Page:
A former Twitter employer has been found guilty of spying for Saudi Arabia after he exchanged private user information for money.
Ahmad Abouammo worked for Twitter from 2013 to 2015, and he managed media partnerships with high-profile users in the Middle East and North Africa, the Wall Street Journal reported.
Along with being found guilty of selling private information, Abouammo was also found guilty of money laundering, wire fraud and falsification of records.
However, he was found innocent of five other counts of wire fraud that he was originally charged with.
The Journal reported that Abouammo got access to emails and phone numbers of Twitter accounts that criticized the Saudi Arabian government.
He shared that private information with a Saudi official who allegedly gave Abouammo a luxury watch and hundreds of thousands of dollars in exchange.
“They paid for a mole,” prosecutor Eric Cheng said in closing arguments, according to the journal. “We all know that that kind of money is not for nothing.”
Cheng also added that Abouammo took bribes that ended up being about three times more than his yearly salary. He did so for about a year.
Abouammo also gave the FBI a fake invoice to disguise a $100,000 payment from the Saudi official, Court House News Service reported.
It took the jury about three days to come to a unanimous decision on the count of spying.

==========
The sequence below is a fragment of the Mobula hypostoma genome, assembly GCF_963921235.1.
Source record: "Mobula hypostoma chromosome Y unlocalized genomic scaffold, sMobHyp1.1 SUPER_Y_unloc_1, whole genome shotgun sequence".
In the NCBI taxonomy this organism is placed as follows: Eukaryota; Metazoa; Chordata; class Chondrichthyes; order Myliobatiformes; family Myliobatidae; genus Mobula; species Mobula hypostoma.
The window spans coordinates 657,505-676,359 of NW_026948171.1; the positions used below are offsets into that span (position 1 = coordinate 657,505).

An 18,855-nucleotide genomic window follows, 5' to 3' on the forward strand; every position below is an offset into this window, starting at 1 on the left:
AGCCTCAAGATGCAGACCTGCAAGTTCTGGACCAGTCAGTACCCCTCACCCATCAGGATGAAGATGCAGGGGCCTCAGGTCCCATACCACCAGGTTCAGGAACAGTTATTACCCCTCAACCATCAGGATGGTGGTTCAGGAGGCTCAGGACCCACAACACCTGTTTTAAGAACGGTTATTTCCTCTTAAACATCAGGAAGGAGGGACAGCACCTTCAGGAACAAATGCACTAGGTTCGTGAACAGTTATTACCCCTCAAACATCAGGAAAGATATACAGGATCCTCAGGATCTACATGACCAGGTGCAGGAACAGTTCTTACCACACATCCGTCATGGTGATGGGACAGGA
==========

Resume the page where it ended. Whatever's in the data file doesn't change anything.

The jury, however, did not find Abouammo culpable for any of the conduct of his co-worker Ali Alzabarah, who was also charged with spying for Saudi Arabia, Court House News Service reported.
Alzabarah and Abouammo time at Twitter overlapped. Alzabarah was a site reliability engineer.
Though charged with spying for the Saudis, Alzabarah fled the country in December 2015 after management at Twitter confronted him.
He escaped FBI surveillance and Alzabarah and his family flew to Saudi Arabia. He then took a job with the Misk Foundation, which is a charity started by Crown Prince Mohammed bin Salman.
Meanwhile, Abouammo, who has dual citizenship in the U.S. and Lebanon, began his activities when he met Bader Binasaker, a Saudi government official and aide to MBS, according to the Daily Mail.
From there, prosecutors argued that Abouammo became a Twitter insider for Saudi Arabia.
“That luxury watch — it was not free,” Cheng said. “The kingdom had now secured its Twitter insider.”
Now, Abouammo is scheduled back in court on Wednesday.
Prosecutors and Twitter have declined to comment on the situation.
This article appeared originally on The Western Journal.
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